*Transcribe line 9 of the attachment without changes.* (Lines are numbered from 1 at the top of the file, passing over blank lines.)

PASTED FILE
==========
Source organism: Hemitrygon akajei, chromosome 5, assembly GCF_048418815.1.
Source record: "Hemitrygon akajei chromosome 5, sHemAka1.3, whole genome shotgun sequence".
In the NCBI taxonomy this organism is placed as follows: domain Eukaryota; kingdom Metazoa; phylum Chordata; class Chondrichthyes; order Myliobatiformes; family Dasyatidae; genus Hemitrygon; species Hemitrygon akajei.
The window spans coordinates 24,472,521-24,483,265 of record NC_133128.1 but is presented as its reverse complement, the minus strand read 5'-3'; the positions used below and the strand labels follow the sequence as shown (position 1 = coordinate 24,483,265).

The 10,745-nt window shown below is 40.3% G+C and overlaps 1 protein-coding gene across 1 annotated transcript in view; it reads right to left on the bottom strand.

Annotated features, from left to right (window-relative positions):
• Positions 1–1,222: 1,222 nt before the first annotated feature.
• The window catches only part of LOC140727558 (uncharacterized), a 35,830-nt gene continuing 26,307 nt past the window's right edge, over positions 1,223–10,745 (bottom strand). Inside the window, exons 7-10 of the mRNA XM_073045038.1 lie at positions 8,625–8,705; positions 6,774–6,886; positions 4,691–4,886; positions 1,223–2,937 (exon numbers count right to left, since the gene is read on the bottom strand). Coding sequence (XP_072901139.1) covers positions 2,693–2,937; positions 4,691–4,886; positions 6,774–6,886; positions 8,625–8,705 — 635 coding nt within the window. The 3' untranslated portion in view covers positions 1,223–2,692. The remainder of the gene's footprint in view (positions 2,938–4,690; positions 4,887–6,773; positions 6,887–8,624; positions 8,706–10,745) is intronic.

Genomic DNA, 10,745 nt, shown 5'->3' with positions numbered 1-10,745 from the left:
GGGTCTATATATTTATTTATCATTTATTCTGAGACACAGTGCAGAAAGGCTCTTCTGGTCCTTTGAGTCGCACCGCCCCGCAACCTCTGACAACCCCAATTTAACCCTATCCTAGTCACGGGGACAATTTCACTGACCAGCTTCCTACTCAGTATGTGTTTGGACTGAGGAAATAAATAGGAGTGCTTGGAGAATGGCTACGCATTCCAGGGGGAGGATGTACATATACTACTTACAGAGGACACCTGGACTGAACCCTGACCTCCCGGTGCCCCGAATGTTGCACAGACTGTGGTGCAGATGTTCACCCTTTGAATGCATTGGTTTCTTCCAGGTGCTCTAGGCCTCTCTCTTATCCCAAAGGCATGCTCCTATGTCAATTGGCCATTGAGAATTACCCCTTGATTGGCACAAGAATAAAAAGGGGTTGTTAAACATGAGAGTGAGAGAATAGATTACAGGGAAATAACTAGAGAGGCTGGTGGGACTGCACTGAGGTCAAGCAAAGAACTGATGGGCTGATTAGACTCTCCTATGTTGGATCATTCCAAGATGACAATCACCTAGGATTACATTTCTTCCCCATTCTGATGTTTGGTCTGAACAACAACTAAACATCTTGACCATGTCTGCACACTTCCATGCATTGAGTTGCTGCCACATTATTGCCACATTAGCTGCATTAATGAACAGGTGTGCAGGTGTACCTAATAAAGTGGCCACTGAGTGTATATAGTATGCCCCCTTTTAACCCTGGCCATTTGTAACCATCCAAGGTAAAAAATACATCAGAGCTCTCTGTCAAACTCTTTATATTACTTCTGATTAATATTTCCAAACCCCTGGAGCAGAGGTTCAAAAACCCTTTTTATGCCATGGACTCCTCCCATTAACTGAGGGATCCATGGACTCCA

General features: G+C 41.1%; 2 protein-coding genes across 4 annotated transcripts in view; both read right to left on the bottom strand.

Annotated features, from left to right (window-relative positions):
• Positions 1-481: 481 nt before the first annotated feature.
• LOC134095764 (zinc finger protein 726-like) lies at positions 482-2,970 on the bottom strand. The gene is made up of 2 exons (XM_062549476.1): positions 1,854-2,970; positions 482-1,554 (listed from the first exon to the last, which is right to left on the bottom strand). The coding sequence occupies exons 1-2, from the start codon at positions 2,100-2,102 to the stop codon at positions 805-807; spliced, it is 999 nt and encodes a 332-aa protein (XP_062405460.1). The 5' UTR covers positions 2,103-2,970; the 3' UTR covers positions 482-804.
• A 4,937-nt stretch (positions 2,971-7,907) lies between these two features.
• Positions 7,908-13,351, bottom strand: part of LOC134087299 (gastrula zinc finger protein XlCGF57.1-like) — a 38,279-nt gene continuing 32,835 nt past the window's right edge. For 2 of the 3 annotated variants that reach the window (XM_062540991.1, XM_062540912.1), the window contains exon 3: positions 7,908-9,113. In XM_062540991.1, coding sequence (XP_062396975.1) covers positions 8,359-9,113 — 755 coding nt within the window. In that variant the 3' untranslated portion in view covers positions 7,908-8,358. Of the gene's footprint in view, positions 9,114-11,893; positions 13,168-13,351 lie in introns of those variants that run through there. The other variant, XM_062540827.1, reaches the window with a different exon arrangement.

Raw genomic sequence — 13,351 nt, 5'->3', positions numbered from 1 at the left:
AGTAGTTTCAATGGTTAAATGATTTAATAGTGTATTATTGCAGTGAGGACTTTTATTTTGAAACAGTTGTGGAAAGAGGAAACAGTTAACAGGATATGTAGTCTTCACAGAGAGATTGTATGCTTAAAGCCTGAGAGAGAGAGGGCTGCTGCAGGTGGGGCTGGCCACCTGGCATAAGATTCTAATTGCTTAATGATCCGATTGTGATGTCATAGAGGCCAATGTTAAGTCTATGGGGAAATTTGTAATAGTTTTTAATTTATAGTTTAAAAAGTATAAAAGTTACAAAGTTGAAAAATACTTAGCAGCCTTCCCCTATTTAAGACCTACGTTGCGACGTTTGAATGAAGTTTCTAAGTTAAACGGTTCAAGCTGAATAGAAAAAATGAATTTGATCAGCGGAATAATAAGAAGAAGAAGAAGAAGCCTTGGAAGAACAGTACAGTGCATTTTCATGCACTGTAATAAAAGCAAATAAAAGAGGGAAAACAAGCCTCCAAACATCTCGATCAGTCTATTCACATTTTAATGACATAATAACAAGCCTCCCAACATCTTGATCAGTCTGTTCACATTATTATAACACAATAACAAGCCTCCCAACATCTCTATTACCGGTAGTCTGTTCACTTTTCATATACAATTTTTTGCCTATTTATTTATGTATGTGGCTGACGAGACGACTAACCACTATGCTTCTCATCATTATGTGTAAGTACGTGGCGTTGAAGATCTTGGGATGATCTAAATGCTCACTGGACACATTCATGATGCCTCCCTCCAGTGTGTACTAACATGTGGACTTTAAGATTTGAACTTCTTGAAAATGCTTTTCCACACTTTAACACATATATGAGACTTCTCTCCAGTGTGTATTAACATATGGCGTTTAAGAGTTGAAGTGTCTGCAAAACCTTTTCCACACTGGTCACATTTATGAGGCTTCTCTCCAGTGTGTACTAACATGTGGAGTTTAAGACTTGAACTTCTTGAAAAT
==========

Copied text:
Genomic DNA, 10,745 nt, shown 5'->3' with positions numbered 1-10,745 from the left: